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Rusk XXXX, Dean Rusk interviewed by Richard Rusk and Thomas Schoenbaum, 1985 October

Richard B. Russell Library for Political Research and Studies, University of Georgia
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00:00:22 - Strategic trade control

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Partial Transcript: Pop, why don't we start off with weapons sales...

Segment Synopsis: Rusk talks about weapons sales to Europe after World War II, mentioning the dollar gap and the U.S. trade deficit. He describes NATO's Coordinating Committee on Export Controls, which established early trade controls to target the Soviet Union. Rusk talks about maintaining U.S. technological advantage and about patent disputes between the USSR and the United States.

Keywords: COCOM; Export-Import Bank; Gromyko; NATO; Soviet Union; USSR; WWII; foreign exchange

00:08:57 - Arms trade in less developed countries

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Partial Transcript: Now, in Latin America we had a somewhat different problem.

Segment Synopsis: Rusk explains how U.S. military aid agreements helped decrease Latin American states' military expenditures and increase weapons modernization. He discusses the Alliance for Peace, arms proliferation in less developed countries, nuclear-free zones, the Kashmir issue, and Russian competition in the arms market.

Keywords: Africa; Alliance for Progress; India; Kashmir; Latin america; Mountbatten; Pakistan; Treaty of Tlatelolco; arms race; balance of trade; disarmament; export balance; military industrial complex; security dilemma

00:22:52 - Regional economic unions

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Partial Transcript: Let me change the subject and talk about another aspect of international law.

Segment Synopsis: Rusk talks about U.S. support for regional economic unions like the Organization of African States and Latin American Free Trade Association. He encourages the consolidation of European economies and politics. Rusk proposes a system for international aid based on relative wealth rather than numeric thresholds of development. He emphasizes the diversity within Latin America and Africa, and he talks about the Auto Pact, which increased trade between the United States and Canada.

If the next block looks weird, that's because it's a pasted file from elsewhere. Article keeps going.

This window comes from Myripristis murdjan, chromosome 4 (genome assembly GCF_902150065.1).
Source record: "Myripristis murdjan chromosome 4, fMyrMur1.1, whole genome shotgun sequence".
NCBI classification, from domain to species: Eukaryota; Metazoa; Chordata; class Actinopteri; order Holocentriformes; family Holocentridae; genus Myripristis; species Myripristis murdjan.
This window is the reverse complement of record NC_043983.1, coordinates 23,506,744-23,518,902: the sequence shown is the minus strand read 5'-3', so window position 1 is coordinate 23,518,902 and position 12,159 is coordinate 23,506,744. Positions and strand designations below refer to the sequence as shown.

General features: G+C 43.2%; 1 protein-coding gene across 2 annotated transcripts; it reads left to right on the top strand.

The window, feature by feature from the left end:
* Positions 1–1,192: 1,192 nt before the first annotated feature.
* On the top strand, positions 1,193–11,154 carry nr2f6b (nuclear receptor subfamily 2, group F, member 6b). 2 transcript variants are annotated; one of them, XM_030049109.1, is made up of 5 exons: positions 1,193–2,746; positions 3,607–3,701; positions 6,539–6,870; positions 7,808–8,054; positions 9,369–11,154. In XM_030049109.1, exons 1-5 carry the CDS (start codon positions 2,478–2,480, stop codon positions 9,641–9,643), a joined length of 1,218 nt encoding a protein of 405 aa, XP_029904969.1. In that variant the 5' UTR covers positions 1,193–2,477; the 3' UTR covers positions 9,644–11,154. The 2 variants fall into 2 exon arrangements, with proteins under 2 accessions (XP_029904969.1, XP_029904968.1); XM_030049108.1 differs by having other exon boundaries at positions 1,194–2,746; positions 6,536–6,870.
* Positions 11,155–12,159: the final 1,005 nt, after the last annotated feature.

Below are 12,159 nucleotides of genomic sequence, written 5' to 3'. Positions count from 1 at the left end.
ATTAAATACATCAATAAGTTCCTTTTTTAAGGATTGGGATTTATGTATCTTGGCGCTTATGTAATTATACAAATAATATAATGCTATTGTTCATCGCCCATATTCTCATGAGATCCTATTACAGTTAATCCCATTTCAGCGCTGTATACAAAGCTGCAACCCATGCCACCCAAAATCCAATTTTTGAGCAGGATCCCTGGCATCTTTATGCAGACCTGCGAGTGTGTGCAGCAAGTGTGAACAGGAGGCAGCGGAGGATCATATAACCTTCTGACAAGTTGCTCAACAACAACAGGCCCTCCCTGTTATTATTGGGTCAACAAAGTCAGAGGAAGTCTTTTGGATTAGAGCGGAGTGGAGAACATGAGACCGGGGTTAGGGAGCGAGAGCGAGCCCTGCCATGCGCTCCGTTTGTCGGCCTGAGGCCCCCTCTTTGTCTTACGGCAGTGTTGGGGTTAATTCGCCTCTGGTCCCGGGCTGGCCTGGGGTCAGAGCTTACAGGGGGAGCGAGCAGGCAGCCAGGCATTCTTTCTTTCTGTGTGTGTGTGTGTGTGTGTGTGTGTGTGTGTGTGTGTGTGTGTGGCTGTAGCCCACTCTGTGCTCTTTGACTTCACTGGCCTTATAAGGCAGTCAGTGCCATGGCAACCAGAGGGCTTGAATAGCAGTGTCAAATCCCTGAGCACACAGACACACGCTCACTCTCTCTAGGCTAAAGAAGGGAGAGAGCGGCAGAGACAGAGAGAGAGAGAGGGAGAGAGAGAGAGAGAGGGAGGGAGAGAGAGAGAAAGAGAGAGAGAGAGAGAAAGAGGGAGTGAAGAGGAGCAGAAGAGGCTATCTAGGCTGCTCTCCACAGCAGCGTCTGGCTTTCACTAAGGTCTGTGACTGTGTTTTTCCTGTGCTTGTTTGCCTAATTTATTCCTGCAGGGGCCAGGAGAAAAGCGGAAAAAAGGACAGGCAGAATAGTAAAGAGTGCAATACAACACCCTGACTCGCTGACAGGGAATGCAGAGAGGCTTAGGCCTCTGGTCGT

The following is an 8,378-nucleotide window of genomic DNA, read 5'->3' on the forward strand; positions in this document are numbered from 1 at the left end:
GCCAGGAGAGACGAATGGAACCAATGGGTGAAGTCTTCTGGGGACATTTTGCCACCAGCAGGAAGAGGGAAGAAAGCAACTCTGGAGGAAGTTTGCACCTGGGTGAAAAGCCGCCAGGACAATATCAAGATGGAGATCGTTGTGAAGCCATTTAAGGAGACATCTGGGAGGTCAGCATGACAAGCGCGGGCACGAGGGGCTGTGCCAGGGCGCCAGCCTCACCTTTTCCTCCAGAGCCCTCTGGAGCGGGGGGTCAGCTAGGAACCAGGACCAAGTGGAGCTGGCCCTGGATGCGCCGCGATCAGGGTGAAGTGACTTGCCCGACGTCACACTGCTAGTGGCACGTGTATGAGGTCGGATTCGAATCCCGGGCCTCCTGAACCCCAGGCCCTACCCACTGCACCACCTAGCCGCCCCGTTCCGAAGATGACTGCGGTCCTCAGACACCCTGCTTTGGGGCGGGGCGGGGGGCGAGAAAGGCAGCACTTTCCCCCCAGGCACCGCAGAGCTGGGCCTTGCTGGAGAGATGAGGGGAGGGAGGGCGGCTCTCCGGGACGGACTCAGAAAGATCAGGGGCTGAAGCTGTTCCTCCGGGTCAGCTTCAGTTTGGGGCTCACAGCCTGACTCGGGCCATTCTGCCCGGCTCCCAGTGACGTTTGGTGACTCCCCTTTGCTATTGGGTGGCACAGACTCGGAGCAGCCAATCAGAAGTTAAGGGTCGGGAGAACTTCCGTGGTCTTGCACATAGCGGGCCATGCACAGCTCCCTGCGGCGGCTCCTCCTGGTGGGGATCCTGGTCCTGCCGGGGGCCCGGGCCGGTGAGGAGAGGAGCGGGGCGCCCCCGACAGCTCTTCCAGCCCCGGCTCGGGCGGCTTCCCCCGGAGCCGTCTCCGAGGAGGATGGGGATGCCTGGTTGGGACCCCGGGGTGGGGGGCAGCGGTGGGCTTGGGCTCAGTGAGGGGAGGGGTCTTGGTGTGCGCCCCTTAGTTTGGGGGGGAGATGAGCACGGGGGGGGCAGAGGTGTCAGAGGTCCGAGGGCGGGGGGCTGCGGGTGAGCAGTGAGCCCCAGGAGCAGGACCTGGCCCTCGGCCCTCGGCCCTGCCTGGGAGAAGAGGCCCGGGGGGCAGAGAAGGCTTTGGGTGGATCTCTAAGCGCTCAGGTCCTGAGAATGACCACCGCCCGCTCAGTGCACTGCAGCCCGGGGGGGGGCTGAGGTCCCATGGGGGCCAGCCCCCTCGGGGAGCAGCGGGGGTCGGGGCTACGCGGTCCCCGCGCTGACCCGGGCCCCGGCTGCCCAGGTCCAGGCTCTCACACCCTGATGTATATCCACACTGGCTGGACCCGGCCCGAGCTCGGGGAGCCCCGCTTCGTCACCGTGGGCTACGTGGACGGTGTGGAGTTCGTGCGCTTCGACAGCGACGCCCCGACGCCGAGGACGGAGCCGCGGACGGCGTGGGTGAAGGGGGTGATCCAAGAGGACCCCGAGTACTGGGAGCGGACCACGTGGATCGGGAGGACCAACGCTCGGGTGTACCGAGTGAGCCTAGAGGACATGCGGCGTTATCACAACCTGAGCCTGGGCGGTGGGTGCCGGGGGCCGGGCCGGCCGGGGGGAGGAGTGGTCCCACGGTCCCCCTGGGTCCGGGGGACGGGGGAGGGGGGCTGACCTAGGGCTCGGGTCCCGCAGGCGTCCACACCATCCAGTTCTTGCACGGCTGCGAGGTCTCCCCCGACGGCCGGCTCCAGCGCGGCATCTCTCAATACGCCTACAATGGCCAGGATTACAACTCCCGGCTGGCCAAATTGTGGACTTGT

Keywords: Eisenhower; European Common Market; GATT; General Agreements on Tariffs and Trade; Johnson; Kennedy; Kwame Nkrumah; LAFTA; OAS; Punta del Este; less developed countries; most favored nation status; pan-africanism; protectionism

00:36:19 - Controlling the international "population explosion"

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Partial Transcript: My question for you is: What implications has the "population explosion" for international law?

Segment Synopsis: Rusk describes the change in U.S and international family planning policy in the 1950s and '60s, and he mentions his work with the Rockefeller Foundation on population control. Rusk discusses issues in demography including Indira Gandhi's sterilization program, infanticide in China, and the Catholic Church's anti-contraceptive stance. He talks about immigration from Jamaica and Mexico, promoting a guest worker program and considering the call for immigrants to learn English.

Keywords: Catholicism; Fulbright; India; Kennedy; Nixon; birth control; birth rate; contraception; contraceptives; foreign aid; human rights

00:50:03 - Barriers to family planning / Rusk's views on abortion

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Partial Transcript: As Secretary did you raise this issue of population explosion...

Segment Synopsis: Rusk discusses population control, mentioning the need for demographic studies, international forums like the UN's Bucharest World Population Conference, and inexpensive birth control pills. He addresses the impact of masculinity on sex practices and family planning. Rusk emphasizes the need to create policy based on women's views on abortion, and he denies that abortion should be illegal in the U.S. Rusk mentions that population growth is unsustainable due to resource scarcity.

Keywords: Antonio Carillo Flores Florence; Catholicism; India; Mexico; NIR; Reagan; Rockefeller Foundation; birth rate; contraception; machismo; natural increase rate; oil; resources